Sunday, January 13, 2019

Happy birthday, Uncle Jack!

[Editor's note: This post, first published in 2009, has been updated to be current and includes some additional material. --RWP]

My Uncle Jack was born 112 years ago today in 1907. He died in 1987 at the age of 80. He was the third of four children in the family where my mother was the youngest, three years his junior. Born near Philadelphia, he lived his entire life in the state of Pennsylvania. In his later years he also owned a winter home in Tequesta, Florida. He received an M.D. degree from Hahnemann (now the Drexel University College of Medicine) in Philadelphia around 1930 and set up medical practice in the little town of Annville, between Hershey and Lebanon, where I believe he was also the campus doctor at Lebanon Valley College for a time. He ended up marrying his nurse, my Aunt Ruth, who hailed from Pittsburgh.

During my senior year of high school, my mother died at the age of 47 after a long bout with cancer. I was valedictorian of my class that year and received a one-year, tuition-only scholarship from our small school district, but most of the money my parents had tried to save for my college years went to pay for my mother’s hospital bills and funeral expenses. The summer after I graduated, I traveled all the way from Texas to Pennsylvania on a bus to visit various members of my mother’s family. While I was there, Uncle Jack presented me with a check for $750.00 (a lot of money in 1958), enough to pay for the dormitory and cafeteria fees and all of my personal expenses for the whole year. He also gave me a plane ticket so that I could stay a little longer and return home on something other than a bus. (“Now I know why they call it Greyhound,” my mother’s sister said after one trip, “it’s because you feel like a dog when you get off.”) It was my first plane ride, and I traveled on a DC-3 from Harrisburg to Pittsburgh, where I changed to a DC-6 and flew on to Fort Worth. It was heady stuff for a kid of seventeen who lived in a house without indoor plumbing.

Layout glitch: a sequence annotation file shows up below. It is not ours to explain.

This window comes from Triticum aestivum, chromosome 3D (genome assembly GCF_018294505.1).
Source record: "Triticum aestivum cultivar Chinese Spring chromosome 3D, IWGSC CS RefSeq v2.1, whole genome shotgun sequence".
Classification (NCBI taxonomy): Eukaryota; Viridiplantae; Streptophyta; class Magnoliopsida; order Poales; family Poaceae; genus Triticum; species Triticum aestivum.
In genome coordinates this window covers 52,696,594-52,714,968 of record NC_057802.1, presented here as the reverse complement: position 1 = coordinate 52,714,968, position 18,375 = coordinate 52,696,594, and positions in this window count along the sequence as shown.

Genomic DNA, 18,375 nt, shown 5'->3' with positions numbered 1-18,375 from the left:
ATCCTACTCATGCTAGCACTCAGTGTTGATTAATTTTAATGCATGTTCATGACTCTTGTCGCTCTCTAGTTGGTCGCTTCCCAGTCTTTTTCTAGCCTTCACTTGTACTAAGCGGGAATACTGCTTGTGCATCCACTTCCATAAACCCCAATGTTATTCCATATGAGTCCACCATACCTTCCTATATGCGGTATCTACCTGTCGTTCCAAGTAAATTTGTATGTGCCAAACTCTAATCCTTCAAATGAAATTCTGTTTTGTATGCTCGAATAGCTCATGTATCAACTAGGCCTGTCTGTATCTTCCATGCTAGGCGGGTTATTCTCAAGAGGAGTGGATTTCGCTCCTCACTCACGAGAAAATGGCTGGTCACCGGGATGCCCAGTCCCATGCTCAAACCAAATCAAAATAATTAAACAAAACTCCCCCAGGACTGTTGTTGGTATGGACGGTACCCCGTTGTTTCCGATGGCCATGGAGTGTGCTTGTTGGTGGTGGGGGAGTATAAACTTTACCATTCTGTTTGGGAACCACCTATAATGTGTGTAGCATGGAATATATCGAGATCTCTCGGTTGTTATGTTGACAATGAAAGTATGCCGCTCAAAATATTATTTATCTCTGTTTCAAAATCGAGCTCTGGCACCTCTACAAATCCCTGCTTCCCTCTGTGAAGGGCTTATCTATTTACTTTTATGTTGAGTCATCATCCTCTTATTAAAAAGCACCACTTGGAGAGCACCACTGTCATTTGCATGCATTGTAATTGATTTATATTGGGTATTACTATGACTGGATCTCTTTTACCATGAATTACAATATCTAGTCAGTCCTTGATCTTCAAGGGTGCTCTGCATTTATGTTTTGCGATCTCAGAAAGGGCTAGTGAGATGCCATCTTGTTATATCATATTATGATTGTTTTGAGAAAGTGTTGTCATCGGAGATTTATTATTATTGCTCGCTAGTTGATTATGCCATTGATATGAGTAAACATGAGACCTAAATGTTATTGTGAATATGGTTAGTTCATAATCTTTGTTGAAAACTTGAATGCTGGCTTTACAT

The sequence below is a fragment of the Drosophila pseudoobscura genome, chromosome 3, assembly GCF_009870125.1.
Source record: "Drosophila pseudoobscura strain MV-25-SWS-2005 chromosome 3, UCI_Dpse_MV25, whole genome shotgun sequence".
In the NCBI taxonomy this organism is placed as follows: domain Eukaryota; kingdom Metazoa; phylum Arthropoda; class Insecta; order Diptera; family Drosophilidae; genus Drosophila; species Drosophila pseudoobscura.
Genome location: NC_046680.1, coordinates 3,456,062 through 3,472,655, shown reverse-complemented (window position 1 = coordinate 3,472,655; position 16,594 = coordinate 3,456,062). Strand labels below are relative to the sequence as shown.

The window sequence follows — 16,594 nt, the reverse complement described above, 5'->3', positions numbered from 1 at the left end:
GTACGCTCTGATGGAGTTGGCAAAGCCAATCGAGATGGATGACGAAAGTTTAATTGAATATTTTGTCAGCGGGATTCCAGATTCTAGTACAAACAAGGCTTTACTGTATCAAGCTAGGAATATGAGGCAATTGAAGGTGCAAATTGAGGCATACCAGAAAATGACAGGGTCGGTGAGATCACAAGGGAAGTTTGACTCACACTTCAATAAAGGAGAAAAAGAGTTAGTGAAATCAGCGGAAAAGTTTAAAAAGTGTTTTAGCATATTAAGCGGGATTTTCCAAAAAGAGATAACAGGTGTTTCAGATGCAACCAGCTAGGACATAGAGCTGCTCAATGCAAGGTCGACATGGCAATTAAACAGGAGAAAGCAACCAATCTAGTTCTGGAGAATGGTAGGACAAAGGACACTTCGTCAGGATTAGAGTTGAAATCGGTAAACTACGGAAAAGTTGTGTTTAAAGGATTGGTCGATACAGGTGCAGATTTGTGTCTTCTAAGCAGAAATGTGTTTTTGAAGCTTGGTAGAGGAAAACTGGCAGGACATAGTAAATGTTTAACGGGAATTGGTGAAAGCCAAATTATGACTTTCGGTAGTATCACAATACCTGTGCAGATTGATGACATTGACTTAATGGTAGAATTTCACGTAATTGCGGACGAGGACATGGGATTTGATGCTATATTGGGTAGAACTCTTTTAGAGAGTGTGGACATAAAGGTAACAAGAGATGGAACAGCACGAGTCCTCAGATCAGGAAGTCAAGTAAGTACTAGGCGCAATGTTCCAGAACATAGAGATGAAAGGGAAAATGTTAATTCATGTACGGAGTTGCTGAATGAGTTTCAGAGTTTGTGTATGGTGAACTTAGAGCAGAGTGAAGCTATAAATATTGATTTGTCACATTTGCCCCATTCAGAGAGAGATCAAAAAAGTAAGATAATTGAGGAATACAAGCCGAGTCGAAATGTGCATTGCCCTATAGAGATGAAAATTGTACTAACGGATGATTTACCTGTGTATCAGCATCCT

Years passed.

When our children were small and Mrs. RWP and I were living in south Florida, Uncle Jack and Aunt Ruth flew to Fort Lauderdale to go on a Caribbean cruise out of Port Everglades. They invited us to meet them aboard ship before they embarked so that they could meet their great-niece and two great-nephews, and we went. I presented them with a bottle of champagne I had won in a contest on a big jet plane while returning from a business trip for IBM.

More years passed. Each family is different. Some families live close together and gather frequently. Our family never gathered at all and lived hundreds of miles apart. But if we didn’t see each other for ten years, we still loved one another and were glad it hadn’t been twenty.

A couple of years after my Aunt Ruth died, Uncle Jack married for a second time to Aunt Harriet, the widow of a doctor friend of theirs. Although we had never met, I spoke with her on the telephone after his death and told her how much Uncle Jack had meant to me and what he had done to help me through my first year of college. She said that she had received calls of a similar nature from several other people also, and that she hadn’t known he had helped so many because he never spoke of it. He just did what he thought was right and didn't look for applause.

Here’s Uncle Jack and my mother (his sister) around the time he graduated from medical school.

Uncle Jack and Aunt Ruth had one child, Jack Jr., whom I met when I was in high school and he was a student at Gettysburg College. Jack Jr. married Sylvia F., a local girl from Hershey. They had twin daughters, Lisa Anne and Anne Louise, and three years later another daughter, Linda Sue. Today these ladies, Uncle Jack's grandchildren, are all in their fifties. Lisa lives in Seattle, Anne lives in New Mexico, and Linda has spent the past several months traipsing around Europe. Although I have never met any of them, my first cousins once removed, I am grateful that Facebook can give me a few glimpses into their lives.


  1. A lovely family story. You show that the feelings are close even if the bodies aren't.

  2. What a good man he was. $750 in 1958 was indeed a lot of money - around $6,500 in today's money!...I think it is pretty sad that so many families are long distance nowadays.

  3. It is so nice to have family. You are so blessed to have your children & grandchildren, as well as Uncle Jack's offspring. Being the only child of a single mom, I was not blessed with much family and envy those who were.